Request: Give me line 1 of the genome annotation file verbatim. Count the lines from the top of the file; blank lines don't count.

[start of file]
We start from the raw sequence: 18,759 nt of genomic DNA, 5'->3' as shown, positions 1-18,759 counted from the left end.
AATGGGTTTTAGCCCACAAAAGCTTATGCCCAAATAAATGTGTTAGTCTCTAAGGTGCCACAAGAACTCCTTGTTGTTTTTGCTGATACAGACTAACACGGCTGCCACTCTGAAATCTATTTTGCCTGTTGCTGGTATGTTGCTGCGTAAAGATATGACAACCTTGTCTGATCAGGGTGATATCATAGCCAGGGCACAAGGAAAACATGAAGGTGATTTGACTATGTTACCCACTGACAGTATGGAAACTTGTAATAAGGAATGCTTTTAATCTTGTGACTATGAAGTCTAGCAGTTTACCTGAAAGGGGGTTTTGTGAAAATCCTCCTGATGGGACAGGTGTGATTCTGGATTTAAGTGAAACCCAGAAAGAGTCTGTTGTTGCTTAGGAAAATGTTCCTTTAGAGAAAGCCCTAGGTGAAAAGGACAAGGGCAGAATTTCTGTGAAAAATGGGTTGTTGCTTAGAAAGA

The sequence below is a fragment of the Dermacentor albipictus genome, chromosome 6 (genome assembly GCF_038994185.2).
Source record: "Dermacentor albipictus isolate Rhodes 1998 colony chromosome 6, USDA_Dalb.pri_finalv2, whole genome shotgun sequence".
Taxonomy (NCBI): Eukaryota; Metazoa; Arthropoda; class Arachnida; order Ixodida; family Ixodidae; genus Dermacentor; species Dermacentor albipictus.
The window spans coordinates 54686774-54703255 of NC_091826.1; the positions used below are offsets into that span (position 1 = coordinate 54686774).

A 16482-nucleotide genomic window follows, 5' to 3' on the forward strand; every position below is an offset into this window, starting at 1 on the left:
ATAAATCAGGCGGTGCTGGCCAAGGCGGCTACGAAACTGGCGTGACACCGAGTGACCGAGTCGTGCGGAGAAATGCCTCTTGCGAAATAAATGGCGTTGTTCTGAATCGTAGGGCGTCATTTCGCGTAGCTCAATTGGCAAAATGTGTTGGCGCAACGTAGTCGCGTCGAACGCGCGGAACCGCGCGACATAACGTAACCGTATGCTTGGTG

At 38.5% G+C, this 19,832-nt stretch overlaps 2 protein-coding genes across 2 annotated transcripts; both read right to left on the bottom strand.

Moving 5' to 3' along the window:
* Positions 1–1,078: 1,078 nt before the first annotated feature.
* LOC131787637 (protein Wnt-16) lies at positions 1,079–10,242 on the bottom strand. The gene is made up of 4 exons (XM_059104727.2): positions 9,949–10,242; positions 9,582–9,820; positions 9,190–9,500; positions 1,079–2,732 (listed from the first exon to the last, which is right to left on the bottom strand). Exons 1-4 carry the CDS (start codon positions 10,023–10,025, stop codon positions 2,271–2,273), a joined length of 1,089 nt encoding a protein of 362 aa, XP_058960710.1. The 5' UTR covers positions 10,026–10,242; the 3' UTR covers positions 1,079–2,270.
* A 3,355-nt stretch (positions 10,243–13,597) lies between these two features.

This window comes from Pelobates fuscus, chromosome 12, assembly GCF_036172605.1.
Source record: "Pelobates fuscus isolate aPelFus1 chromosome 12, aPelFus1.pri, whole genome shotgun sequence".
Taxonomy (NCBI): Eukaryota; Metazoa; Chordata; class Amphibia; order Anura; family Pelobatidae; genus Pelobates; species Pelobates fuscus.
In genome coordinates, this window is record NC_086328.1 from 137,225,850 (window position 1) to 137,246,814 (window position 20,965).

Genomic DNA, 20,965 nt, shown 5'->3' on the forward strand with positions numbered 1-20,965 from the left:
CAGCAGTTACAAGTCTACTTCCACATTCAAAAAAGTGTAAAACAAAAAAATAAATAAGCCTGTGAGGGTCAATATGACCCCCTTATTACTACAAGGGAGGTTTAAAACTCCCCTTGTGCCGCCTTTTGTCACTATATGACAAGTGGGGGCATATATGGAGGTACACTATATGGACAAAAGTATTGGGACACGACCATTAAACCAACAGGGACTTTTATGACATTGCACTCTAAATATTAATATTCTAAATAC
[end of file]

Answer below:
We start from the raw sequence: 18,759 nt of genomic DNA, 5'->3' as shown, positions 1-18,759 counted from the left end.